Breakage and Disposal
of fluorescent lighting

photo of drops of mercury

© iStockphoto.com/cerae

Fluorescent lamps contain mercury, but the amount of mercury each contains has been drastically reduced, to single digits of milligrams. The mercury in lamps is elemental mercury, which is less toxic than methylmercury. The principal hazard is from inhaling mercury vapor over a long period of time. Infants are particularly at risk, because of their developmental stage and because they are nearer to the floor, where the concentration of vapor from spilled mercury would be higher.

The amount of mercury in currently-manufactured lamps varies. Generally, the bigger the lamp, the more mercury. Some lamps pass the Federal Toxic Characteristic Leaching Procedure (TCLP) test, which sets a standard for waste that can be safely buried in a landfill. If a lamp has passed this test, its label should say so. “Eco-friendly” lamps generally have. The advice below, however, is intended to apply to all fluorescent lamps in homes.

Breakage of lamps

Breaking a lamp when it is lit creates a more serious situation than breaking a cold lamp, because almost all of the mercury in a hot bulb will be in the form of vapor.

1. Get all children and pets out of the area. Do not let them (or yourself) track debris on shoes into other areas.

2. Shut off any room air-conditioner and any forced-air central heating and air conditioning.

3. Open the windows. Get some cross-ventilation. Use fans if available. Air out the room for fifteen minutes, which will reduce your exposure to mercury vapor while you clean up. While the room is being ventilated, get a large glass jar with a metal lid, wide sticky tape (like duct tape or shipping tape), thin stiff cardboard or heavy paper, paper towels and rubber gloves. 

4. The object is to get all the debris into the glass jar without spreading it. Pick up the big pieces and put them in the jar. Then use the cardboard to scrape up smaller pieces.  Next, use the sticky side of the tape to pick up smaller particles. Finally, use wet paper towel with light pressure to catch even finer bits. All the materials used, cardboard, tape and towels, must go in the jar.

If a glass jar is not available, a heavy plastic bag is better than nothing, but mercury vapor can go through ordinary plastic bags. If you must use a plastic bag, don't keep it around the house. Deliver it to a hazardous waste collection site as soon as possible.

5. Seal and label the jar. At a minimum, label it “waste from broken fluorescent lamp.” Some states and localities have regulations that require specific wording; the people at the local hazardous waste site can help you with that.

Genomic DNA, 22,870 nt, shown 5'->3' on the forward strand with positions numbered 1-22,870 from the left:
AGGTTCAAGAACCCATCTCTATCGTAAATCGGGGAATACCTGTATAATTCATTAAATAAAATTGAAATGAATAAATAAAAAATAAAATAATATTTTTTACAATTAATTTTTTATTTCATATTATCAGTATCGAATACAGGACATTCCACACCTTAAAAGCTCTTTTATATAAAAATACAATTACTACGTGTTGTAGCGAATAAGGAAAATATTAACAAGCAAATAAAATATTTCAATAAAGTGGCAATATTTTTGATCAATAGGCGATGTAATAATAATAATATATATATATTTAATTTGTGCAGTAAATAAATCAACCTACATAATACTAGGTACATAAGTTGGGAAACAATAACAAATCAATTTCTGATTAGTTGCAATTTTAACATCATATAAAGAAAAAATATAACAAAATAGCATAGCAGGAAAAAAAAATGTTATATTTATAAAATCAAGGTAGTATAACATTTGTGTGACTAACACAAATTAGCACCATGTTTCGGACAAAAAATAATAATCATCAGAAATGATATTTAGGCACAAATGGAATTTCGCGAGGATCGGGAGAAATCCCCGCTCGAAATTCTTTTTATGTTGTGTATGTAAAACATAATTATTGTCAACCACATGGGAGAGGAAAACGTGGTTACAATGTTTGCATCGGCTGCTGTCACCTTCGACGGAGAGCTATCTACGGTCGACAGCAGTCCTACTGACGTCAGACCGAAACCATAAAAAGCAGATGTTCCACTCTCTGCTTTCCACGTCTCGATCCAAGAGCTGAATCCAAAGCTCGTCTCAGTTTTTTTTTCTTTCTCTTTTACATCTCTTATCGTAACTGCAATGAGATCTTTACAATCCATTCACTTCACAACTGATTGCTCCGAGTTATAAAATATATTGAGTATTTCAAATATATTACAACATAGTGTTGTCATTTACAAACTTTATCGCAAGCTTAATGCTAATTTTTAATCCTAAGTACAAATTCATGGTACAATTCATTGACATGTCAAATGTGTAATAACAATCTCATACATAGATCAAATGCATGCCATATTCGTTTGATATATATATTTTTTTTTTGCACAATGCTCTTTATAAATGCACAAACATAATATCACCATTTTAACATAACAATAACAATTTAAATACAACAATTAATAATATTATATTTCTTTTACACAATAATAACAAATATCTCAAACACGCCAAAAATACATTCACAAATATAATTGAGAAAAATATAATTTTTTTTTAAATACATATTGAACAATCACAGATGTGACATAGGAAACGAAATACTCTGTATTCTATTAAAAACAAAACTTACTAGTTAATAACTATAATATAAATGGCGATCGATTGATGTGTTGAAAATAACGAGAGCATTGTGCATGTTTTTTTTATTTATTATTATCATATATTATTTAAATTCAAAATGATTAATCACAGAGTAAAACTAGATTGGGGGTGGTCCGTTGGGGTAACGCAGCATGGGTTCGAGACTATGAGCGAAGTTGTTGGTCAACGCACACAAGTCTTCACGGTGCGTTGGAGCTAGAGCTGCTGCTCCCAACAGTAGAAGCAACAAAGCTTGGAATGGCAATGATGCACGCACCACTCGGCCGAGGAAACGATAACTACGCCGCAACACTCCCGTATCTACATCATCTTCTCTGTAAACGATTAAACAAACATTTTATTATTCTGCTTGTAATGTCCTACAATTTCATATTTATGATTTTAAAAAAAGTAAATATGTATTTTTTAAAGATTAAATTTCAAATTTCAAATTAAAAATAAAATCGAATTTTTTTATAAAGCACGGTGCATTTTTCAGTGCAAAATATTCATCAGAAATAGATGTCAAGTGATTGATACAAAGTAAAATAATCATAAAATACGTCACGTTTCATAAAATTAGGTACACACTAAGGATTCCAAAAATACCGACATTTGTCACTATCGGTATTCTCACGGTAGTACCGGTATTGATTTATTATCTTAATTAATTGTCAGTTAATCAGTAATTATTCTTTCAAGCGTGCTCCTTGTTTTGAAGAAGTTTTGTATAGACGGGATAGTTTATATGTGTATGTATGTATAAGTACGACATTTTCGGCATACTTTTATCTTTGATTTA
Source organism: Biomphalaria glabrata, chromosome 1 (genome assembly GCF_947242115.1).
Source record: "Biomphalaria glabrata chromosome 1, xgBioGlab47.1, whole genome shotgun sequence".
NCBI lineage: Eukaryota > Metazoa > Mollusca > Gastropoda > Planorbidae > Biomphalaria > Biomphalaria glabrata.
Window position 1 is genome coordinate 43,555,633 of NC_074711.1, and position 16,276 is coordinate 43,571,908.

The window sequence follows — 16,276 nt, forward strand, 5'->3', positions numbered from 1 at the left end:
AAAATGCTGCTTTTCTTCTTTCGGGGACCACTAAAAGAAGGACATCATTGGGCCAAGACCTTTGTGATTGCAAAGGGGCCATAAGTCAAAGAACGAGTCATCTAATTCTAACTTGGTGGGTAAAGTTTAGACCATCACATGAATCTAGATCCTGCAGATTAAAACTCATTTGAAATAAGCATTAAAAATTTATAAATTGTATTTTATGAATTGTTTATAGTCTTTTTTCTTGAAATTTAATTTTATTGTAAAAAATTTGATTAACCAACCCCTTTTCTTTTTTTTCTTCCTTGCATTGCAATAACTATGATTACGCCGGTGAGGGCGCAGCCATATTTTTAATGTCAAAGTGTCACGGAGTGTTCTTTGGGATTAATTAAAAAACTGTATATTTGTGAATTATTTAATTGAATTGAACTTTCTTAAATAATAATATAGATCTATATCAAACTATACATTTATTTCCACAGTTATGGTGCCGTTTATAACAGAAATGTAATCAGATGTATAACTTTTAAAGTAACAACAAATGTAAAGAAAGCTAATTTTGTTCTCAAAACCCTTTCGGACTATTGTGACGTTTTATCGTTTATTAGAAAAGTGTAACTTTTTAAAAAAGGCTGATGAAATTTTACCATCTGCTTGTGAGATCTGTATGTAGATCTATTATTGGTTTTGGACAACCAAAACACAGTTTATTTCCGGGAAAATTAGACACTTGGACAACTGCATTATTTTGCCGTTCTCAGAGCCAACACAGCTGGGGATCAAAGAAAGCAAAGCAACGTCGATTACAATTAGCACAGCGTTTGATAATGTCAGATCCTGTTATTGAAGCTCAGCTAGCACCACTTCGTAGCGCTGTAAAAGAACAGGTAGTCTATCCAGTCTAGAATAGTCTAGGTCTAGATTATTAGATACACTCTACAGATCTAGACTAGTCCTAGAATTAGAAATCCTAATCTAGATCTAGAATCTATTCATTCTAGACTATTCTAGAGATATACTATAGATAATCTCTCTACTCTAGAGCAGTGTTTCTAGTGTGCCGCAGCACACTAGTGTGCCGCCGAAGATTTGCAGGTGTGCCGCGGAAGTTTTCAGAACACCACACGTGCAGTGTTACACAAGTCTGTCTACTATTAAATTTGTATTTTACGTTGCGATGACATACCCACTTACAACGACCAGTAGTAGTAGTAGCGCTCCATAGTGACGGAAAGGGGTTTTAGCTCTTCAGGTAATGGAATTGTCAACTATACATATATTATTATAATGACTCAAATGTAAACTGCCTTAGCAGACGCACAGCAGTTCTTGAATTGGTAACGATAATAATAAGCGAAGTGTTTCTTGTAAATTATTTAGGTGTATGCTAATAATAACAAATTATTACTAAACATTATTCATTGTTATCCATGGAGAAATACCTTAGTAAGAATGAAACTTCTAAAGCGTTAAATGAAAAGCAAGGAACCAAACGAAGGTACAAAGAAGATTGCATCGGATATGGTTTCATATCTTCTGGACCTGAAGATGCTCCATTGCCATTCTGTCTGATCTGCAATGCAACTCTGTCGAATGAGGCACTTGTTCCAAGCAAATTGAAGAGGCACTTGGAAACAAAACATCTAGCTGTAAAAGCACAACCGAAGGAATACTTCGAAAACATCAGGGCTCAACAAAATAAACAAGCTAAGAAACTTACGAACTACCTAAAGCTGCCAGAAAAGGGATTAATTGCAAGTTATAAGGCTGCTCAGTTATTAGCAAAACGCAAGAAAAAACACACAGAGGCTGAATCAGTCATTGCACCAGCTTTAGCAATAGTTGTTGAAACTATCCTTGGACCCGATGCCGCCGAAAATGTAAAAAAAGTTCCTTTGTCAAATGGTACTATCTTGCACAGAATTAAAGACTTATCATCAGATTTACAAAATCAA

6. If the debris fell on carpeting, and you have small children, cut out and discard that section of carpet. Do not burn it.

If the mercury spilled directly on clothing, discard that clothing. Washing it would simply contaminate the washer and dryer.

 

Do not use a broom. DO NOT USE A VACUUM CLEANER. Any vacuum cleaner that has sucked up elemental mercury should be discarded.

The best study so far of the effect of breaking a fluorescent lamp was done in Maine. Here are their recommendations for cleanup, released in 2008:

www.maine.gov/dep/rwm/homeowner/cflreport/appendixe.pdf

Here are the U.S. Environmental Protection Agency's:

www.epa.gov/mercury/spills/

Disposal of lamps

If the label states that the lamp has passed the TCLP test, as far as Federal law is concerned you can dispose of the lamp with ordinary trash. However, some states and localities have stricter requirements. 

Currently, solutions are also local. If your area has a household hazardous waste program, you can discard burnt-out lamps through them. Home Depot announced in 2008 that it would accept burnt-out compact fluorescents. Wal-Mart has recycling days in some areas. Ikea and True Value hardware stores also have programs.  

State regulations can be accessed through www.lamprecycle.org, Earth911.org, or phone 866 666-6850.

Disposal of ballasts

Another disposal problem concerns electromagnetic ballasts made before the 1980s. Sometimes a liquid begins dripping from an old fluorescent fixture. This liquid was used in the ballast as a coolant and insulator, and the ballast has sprung a leak.

The liquid contains polychlorinated biphenols (PCB’s). PCB’s are both toxic and a carcinogen, and must be disposed of as hazardous waste.

Do not get this liquid on your skin. Wear rubber or nitrile gloves. If drips have left a puddle or stain on the floor, clean it up with paper towels. PCB’s are not soluble in water, but they are soluble in oil and petroleum solvents, and it may help to moisten the towels with such a substance. The used towels are, of course, contaminated.

As far as removing and replacing the ballast, the best course is to have it done by a licensed electrician. You may want to hang around and watch, because some treat the PCB’s in a cavalier fashion. If you are going to remove the ballast yourself, be sure to turn off the electricity. Place a plastic bag over your hand, grasp and remove the ballast, and then turn the bag inside out, leaving the ballast inside. Put any contaminated paper towels, etc. you have used in the bag as well. Dispose of the bag as hazardous waste.

Electronic ballasts, which differ from the electromagnetic ballasts described above, should be recycled like other electronic waste.

 

sources

The EPA’s current assessment of the level at which there is an inhalation hazard from elemental mercury can be found at www.epa.gov/iris/subst/0370.htm#refinhal 

 

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